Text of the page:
Kansas lawmakers ended their legislative session last week by raising taxes on the state’s poorest citizens so it could maintain a series of tax breaks for the wealthy.
The poorest citizens of Kansas must now pay a larger percentage of their income to the government in the form of taxes than their wealthy counterparts. The poorest fifth pay 16.8 percent while the wealthiest pay 2.4 percent.
Meg Wiehe from the Institute on Taxation and Economic Policy told the Washington Post that only the rich have incomes that are growing.
“Kansas has really shifted the responsibility for paying for taxes from those at the top with the most income, where income is growing, to those at the very bottom of the income spectrum, where incomes are stagnant or even declining.”
Many of the new Kansas taxes come in the form of regressive cigarette and sales taxes. Economists consider these to be regressive taxes because they fall more heavily on the poor than on the rich.
Every shopper will have to pay the increased sales tax, but poor customers will have to make their income stretch further while the increase will barely affect the rich.
Kansas has been gambling on Reagan-era trickle down economics. The idea was that if the wealthiest taxpayers had their taxes cut, they would reinvest that money into the economy, which would then benefit everyone.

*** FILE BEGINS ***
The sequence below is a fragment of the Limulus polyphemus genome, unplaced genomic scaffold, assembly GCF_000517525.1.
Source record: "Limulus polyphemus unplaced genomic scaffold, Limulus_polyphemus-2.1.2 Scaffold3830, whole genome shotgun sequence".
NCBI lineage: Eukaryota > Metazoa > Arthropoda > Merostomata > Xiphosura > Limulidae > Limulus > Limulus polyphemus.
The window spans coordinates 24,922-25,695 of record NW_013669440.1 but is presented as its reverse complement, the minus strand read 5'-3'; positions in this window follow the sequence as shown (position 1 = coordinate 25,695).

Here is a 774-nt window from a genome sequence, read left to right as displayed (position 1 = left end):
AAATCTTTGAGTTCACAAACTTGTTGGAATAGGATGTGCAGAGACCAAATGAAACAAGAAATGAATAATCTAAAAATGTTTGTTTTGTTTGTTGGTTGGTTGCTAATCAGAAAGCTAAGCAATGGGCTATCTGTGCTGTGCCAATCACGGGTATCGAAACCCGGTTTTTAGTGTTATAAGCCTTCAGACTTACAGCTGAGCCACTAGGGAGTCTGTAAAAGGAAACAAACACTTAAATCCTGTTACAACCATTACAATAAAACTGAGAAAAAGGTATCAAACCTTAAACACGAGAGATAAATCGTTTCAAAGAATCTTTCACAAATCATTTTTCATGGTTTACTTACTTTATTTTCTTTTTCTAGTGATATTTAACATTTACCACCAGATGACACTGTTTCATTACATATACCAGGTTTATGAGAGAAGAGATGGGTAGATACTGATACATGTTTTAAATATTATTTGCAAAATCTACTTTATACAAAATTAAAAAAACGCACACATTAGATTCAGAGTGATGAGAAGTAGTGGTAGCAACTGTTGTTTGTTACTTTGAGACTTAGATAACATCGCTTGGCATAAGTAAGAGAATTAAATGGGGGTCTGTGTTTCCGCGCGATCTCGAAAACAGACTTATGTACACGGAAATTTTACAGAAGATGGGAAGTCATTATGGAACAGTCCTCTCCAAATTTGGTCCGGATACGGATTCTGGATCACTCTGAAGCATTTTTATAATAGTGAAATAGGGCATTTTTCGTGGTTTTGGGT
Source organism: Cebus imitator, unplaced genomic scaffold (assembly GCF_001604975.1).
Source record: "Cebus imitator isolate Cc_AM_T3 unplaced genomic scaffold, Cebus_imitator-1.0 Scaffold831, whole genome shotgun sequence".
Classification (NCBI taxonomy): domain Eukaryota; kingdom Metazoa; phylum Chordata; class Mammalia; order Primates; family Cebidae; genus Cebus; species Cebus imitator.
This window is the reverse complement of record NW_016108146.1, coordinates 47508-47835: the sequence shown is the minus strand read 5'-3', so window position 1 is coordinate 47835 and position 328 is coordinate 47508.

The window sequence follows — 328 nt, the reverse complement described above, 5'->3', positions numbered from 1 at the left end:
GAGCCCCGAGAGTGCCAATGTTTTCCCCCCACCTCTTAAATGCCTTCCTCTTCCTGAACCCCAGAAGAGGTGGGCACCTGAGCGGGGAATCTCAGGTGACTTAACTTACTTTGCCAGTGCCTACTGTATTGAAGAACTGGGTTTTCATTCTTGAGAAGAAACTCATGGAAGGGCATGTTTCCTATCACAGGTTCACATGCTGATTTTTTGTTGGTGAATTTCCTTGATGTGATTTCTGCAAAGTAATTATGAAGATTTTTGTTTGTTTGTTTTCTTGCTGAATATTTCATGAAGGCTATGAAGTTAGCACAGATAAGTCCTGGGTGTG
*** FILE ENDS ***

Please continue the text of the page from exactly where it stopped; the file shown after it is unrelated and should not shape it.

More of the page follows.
Just like in Reagan’s time, it didn’t work.
Not only did the Kansas economy not grow, but the state faced such a decline in revenue that it was forced to close some public schools early this year, according to the Inquisitr.
Kansas has spent so little money on its public school system that last year the Supreme Court ruled the spending amounts violated adequacy requirements.
Last week Kansas lawmakers were forced to dig themselves out of the hole in order to balance their state’s budget.
But watch out, even though Kansas is asking its poorest citizens to foot the state budget bill, it doesn’t want them developing an ego. The state banned welfare recipients from using their benefits to go swimming or watch movies, according to Raw Story.
Don’t worry, Kansas citizens who are rich enough to afford the sales tax hikes will also benefit the most from Friday’s tax breaks for the wealthy.
The wealthiest citizens will get about $20,000 back from the Kansas government, according to Think Progress.
Anyone want to move to Kansas?
Photo Illustration by Alex Wong/Getty Images